Countries in the Lower Mekong sub-region, composed of Cambodia, Thailand, Myanmar and Vietnam, are slowly but decisively making strides in social accountability. ANSA-EAP is happy to be part of this process.
Cambodia, for instance, has been a priority for ANSA-EAP since 2008. Despite the challenges in its socio-political setting, we saw great potential in pursuing the social accountability agenda for the country, at least as a learning exercise for both government and civil society. And indeed for the past seven years, ANSA-EAP’s presence in Cambodia has thrived; our social accountability initiatives have continued to gain ground.
Thailand and Myanmar have also been engaged in ANSA-EAP events around public procurement monitoring and researches on participatory practices.
In 2012, Vietnam and Cambodia became showcase countries for the USAID program, Building Bridges for Better Spending in Southeast Asia. Practical learning and peer sharing on the use of public expenditure tracking survey, citizen report card and social audit in the countries’ education and health sectors amplified their social accountability experience.
Today, there are more developments in Myanmar and Vietnam that signify their stronger interest in SAc. Through Oxfam GB Myanmar, ANSA-EAP has started stocktaking processes and start-up training for selected government and civil society stakeholders in these two countries.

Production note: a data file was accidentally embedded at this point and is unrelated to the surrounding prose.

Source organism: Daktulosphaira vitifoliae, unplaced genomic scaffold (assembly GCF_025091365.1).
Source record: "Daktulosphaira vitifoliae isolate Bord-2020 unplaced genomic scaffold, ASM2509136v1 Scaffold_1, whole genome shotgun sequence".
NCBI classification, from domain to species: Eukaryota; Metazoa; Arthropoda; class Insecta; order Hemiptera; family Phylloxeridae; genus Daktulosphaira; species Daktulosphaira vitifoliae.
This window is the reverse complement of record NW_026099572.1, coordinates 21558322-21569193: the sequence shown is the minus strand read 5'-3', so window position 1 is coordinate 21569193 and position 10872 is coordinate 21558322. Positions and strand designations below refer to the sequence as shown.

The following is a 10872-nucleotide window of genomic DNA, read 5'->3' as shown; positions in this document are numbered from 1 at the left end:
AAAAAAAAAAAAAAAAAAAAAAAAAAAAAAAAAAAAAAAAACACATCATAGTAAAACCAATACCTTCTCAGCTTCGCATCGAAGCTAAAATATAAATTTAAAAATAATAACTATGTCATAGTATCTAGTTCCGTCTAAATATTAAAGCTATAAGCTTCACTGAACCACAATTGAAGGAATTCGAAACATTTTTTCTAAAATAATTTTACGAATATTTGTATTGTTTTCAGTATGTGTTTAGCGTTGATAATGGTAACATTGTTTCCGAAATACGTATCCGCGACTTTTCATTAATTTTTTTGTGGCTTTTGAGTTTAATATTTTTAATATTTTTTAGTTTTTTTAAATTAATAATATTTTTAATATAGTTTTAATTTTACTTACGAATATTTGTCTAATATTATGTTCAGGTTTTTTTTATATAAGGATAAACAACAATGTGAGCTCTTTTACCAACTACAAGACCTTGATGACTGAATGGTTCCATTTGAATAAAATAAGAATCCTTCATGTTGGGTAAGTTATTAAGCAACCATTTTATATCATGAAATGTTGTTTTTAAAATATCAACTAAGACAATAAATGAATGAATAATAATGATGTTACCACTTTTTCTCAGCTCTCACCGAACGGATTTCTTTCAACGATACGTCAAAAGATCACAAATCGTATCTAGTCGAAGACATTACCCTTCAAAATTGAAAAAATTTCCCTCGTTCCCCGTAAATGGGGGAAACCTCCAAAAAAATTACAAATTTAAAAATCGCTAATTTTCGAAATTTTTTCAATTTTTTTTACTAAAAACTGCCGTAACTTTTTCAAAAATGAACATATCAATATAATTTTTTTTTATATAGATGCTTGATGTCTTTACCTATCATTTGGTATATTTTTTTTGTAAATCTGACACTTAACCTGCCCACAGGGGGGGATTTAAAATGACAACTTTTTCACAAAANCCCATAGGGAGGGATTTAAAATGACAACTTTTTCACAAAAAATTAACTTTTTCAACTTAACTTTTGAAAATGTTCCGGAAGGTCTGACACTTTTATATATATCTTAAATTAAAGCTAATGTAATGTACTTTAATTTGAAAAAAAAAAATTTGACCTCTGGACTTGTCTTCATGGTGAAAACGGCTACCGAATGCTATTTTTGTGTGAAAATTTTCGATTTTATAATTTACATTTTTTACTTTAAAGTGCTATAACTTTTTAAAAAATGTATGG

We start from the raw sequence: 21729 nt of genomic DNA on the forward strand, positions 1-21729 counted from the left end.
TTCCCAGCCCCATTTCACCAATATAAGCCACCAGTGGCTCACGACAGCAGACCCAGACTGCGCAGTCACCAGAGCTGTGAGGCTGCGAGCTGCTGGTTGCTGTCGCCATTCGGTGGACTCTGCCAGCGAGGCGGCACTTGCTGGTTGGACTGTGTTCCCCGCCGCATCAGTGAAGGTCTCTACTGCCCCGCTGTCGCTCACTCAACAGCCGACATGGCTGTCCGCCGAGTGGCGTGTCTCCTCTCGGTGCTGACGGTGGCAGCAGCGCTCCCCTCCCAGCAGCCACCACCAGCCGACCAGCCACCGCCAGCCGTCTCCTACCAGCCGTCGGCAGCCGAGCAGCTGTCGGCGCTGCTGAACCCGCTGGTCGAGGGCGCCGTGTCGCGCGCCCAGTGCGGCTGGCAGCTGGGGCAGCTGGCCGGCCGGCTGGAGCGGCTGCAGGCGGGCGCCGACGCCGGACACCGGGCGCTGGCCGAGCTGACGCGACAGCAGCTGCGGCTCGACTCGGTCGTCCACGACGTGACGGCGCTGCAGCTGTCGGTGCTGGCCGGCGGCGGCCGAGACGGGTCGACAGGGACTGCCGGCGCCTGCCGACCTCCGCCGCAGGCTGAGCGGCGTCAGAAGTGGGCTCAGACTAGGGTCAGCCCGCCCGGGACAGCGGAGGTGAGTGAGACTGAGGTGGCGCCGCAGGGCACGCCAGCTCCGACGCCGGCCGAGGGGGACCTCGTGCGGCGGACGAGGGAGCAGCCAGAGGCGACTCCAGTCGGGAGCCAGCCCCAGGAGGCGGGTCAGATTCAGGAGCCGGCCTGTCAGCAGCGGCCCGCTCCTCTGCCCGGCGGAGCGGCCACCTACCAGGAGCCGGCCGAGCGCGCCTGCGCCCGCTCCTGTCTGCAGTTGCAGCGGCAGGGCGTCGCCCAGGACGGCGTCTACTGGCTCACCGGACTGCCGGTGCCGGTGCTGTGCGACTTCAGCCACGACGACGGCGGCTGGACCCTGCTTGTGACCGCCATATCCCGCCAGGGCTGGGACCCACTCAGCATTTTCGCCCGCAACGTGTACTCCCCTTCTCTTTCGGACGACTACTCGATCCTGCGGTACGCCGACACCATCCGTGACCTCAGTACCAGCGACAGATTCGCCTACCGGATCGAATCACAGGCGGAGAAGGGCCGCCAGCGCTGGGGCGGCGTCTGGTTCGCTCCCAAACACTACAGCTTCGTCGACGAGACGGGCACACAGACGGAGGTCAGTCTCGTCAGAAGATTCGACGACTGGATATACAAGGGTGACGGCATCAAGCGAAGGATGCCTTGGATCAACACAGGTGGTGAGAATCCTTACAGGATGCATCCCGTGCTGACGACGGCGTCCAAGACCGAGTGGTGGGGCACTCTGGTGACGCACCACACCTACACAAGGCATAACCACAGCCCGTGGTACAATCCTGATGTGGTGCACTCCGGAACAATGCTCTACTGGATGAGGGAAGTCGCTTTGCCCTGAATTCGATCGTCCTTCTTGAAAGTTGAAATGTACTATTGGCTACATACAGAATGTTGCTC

Moreover, the Australian Foundation for Peoples of Asia and Pacific (AFAP) in Vietnam just initiated the Awakening the Silent Voice project for ethnic minorities at the commune level after launching the first national workshop on social accountability.
Are we going see to similar efforts in Laos and Thailand, despite the unique struggles they have in their respective democratic spaces?
In November 2014, more than 60 civil society groups from the Lower Mekong countries started conversations on strengthening their cooperation and networking during a conference. They released the Khon Kaen Declaration with a commitment to “establish a framework for collaboration”. Could social accountability be a prominent agenda in this collaboration?
These developments certainly signal the need to study the strategic value of the Lower Mekong region as a social accountability focus. Where is it headed and how is it evolving? What are the emerging lessons from each country experience and is there an emerging picture of a sub-region experience? Does such sub-grouping have positive implication in the context of the ASEAN integration?
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